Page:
I did see a lot of fields where the silage was being cut….

silage

…and I even noticed a fungus, the first that I have seen in a verge this year.

fungus

I pedalled here and there, keeping an eye on the weather and thinking of going a bit further while the going was good but some more persistent raindrops and a burst of slightly windier weather made me think that the promised storm might be finally on its way so I headed for home and managed  37 miles.

As you can see from the map below, it was quite warm so perhaps it was wise to stop before I got too cooked.

garmin route 21 June 2017

Those interested can click on the map for more details.

Mrs Tootlepedal had rescued a blackbird from the strawberry netting while I was out but there were still plenty of strawberries left to pick so I picked them.

I had time for a shower and a tea of baked eggs with spinach and a cheese sauce before I went out to our Common Riding choir practice.  I was pleased to see my cello playing friend Mike there as it would mean that I wasn’t going to be the only bass.  We had a good session in spite of very sultry conditions which were not very sympathetic to singing and it was still a fine day when I walked home.

I apologise for putting too many indifferent pictures into today’s post but it was the longest day so perhaps it needed a long post.

And I did get a rather indifferent flying bird of the day to round things off suitably.

flying jay

 

 

 

 

Published by tootlepedal

Cyclist, retired teacher, curmudgeon, keen amateur photographer.

26 thoughts on “Ill met

  1. According to my outdoor thermometer, we had 34.6 degrees here, and according to my indoor one, it went to 30 degrees indoors at one point today. At bedtime it’s 27. I think you are happier up there!

  2. It’s hard to imagine why they’d mow down orchids. I hope they’ll let the yellow irises be.
    I like the dark color of the moss rose and the colorful corner of the garden is beautiful.
    I don’t think I’ve ever seen that mushroom. It has some interesting things going on, on its cap.

  3. I hope that the Lumix just needed a break from working so hard to get the images that you do, and that it’s working okay again. Your blog is a treat for the eyes every day, even if you’re not that happy with the photos.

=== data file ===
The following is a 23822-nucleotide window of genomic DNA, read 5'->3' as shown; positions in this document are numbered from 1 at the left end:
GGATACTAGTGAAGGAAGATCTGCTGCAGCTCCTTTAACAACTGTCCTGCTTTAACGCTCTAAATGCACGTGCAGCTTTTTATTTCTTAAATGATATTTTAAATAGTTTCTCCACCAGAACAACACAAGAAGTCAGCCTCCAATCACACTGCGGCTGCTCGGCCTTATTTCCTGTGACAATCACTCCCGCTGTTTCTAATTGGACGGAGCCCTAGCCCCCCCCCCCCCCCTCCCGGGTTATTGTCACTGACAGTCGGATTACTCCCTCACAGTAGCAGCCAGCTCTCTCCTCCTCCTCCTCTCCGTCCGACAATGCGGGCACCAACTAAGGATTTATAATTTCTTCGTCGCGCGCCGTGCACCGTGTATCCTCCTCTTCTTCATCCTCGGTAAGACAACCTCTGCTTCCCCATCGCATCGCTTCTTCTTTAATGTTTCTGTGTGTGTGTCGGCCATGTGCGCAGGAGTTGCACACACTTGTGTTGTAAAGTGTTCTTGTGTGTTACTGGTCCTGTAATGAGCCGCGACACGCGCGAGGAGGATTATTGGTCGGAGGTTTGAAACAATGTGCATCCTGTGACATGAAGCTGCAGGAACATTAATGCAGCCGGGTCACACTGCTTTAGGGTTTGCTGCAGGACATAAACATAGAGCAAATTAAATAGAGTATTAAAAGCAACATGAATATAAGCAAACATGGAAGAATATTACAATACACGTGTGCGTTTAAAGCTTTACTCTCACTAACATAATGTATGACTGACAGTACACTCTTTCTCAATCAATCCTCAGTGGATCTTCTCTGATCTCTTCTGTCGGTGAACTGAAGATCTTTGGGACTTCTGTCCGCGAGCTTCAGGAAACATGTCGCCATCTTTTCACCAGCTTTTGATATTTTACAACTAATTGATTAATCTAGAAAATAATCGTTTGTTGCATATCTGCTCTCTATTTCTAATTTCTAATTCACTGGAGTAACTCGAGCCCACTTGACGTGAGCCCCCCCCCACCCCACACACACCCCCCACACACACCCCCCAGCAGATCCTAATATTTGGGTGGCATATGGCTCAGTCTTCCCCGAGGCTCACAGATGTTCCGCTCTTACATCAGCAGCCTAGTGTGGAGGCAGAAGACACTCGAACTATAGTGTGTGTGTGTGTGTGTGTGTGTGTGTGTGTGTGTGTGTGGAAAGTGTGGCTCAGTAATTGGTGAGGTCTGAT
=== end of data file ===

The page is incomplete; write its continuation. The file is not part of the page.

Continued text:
1. A new Lumix is on order as this one is very moody as far as the zoom goes and already has a spot on the sensor from lubrication. It has been used pretty well very day since I bought so I don’t reckon that I can complain too much. It is very handy for the pocket when cycling or walking as it is very light and the zoom is good so I am risking another.

  4. Very frustrating to have the weather be so iffy that you aren’t sure whether to go on a bike ride.(Happens in Maine, too.) Your gardens are beautiful. Baked eggs with spinach? Yum! The spinach will soon be coming, and that’s a dish I’ll be sure to try.

    1. Mrs T is trying to provide regular spinach but we ate all the first lot before the second lot arrived so this was done with commercial frozen spinach.

  5. The birds have been at our strawberries, so we are having to net them over today. I have been worried that we will get birds caught in the netting, so wasn’t happy to hear that Mrs. T had to rescue a blackbird in yours. I hope it’s not a regular occurrence! Your midgies sound like our black flies. They have been particularly bad this year (along with our ticks).

      1. We net our table grapes, and it keeps most of the birds out, but there is always someone needing rescuing. we did get some insect netting this year to test on a row of pinot noir. We are hoping it keeps birds and bees at bay.

  6. You are quite brave to tempt the forecast from 37 miles away. The weather is so volatile lately even with satellites I suspect it’s hard to predict. Glad you managed to use well every moment of the longest day. The roses are incredible.

      1. Even with the satellites and radar at their disposal the weather has just become too volatile to pin down. But at least we do get a list of possibilities.